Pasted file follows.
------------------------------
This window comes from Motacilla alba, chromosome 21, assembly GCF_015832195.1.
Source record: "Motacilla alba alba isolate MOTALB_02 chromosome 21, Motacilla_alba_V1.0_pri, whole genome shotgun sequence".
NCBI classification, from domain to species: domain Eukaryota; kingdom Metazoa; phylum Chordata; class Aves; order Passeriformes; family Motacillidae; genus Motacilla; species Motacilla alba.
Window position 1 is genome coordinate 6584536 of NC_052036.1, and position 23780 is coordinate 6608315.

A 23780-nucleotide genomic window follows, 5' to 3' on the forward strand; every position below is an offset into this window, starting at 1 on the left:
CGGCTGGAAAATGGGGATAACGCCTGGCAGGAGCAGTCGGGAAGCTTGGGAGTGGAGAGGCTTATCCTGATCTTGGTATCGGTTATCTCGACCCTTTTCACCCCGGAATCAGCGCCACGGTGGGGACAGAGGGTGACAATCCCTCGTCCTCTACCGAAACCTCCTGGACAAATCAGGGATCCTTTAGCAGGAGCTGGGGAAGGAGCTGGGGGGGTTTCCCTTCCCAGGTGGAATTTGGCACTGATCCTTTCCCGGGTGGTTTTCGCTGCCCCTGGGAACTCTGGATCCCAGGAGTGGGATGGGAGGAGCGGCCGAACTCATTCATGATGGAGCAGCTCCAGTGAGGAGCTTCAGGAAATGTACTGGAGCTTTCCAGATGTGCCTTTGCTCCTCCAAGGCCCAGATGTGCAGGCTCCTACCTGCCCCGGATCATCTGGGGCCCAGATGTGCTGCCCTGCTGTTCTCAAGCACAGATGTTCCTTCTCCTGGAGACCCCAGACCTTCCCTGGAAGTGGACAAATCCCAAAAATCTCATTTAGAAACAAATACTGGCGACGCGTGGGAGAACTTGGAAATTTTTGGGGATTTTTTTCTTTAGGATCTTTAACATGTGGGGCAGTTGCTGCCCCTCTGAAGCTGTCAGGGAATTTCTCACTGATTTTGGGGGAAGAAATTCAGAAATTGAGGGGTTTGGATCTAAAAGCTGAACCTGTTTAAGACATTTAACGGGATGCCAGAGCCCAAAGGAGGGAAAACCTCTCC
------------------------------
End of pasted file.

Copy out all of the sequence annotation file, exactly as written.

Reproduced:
This window comes from Motacilla alba, chromosome 21, assembly GCF_015832195.1.
Source record: "Motacilla alba alba isolate MOTALB_02 chromosome 21, Motacilla_alba_V1.0_pri, whole genome shotgun sequence".
NCBI classification, from domain to species: domain Eukaryota; kingdom Metazoa; phylum Chordata; class Aves; order Passeriformes; family Motacillidae; genus Motacilla; species Motacilla alba.
Window position 1 is genome coordinate 6584536 of NC_052036.1, and position 23780 is coordinate 6608315.

A 23780-nucleotide genomic window follows, 5' to 3' on the forward strand; every position below is an offset into this window, starting at 1 on the left:
CGGCTGGAAAATGGGGATAACGCCTGGCAGGAGCAGTCGGGAAGCTTGGGAGTGGAGAGGCTTATCCTGATCTTGGTATCGGTTATCTCGACCCTTTTCACCCCGGAATCAGCGCCACGGTGGGGACAGAGGGTGACAATCCCTCGTCCTCTACCGAAACCTCCTGGACAAATCAGGGATCCTTTAGCAGGAGCTGGGGAAGGAGCTGGGGGGGTTTCCCTTCCCAGGTGGAATTTGGCACTGATCCTTTCCCGGGTGGTTTTCGCTGCCCCTGGGAACTCTGGATCCCAGGAGTGGGATGGGAGGAGCGGCCGAACTCATTCATGATGGAGCAGCTCCAGTGAGGAGCTTCAGGAAATGTACTGGAGCTTTCCAGATGTGCCTTTGCTCCTCCAAGGCCCAGATGTGCAGGCTCCTACCTGCCCCGGATCATCTGGGGCCCAGATGTGCTGCCCTGCTGTTCTCAAGCACAGATGTTCCTTCTCCTGGAGACCCCAGACCTTCCCTGGAAGTGGACAAATCCCAAAAATCTCATTTAGAAACAAATACTGGCGACGCGTGGGAGAACTTGGAAATTTTTGGGGATTTTTTTCTTTAGGATCTTTAACATGTGGGGCAGTTGCTGCCCCTCTGAAGCTGTCAGGGAATTTCTCACTGATTTTGGGGGAAGAAATTCAGAAATTGAGGGGTTTGGATCTAAAAGCTGAACCTGTTTAAGACATTTAACGGGATGCCAGAGCCCAAAGGAGGGAAAACCTCTCC